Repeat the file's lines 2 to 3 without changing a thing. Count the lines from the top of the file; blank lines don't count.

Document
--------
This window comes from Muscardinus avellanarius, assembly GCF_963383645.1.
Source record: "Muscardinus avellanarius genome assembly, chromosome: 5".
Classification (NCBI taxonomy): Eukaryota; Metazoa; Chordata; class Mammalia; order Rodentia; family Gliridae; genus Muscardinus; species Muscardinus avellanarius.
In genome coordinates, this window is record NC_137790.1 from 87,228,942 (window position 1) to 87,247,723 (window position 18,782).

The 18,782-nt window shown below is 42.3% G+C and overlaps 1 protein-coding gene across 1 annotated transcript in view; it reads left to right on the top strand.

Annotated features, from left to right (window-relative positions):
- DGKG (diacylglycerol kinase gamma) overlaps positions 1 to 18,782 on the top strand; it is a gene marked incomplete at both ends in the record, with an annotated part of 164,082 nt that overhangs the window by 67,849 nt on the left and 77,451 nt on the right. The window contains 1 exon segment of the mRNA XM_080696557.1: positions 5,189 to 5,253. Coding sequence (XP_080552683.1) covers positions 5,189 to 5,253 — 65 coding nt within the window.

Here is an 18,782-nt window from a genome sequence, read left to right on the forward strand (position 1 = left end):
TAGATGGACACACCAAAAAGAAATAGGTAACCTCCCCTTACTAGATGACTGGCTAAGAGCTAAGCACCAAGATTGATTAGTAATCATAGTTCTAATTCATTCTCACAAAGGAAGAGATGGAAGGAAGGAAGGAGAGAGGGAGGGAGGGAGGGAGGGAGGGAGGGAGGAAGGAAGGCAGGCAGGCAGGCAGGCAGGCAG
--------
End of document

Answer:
Source record: "Muscardinus avellanarius genome assembly, chromosome: 5".
Classification (NCBI taxonomy): Eukaryota; Metazoa; Chordata; class Mammalia; order Rodentia; family Gliridae; genus Muscardinus; species Muscardinus avellanarius.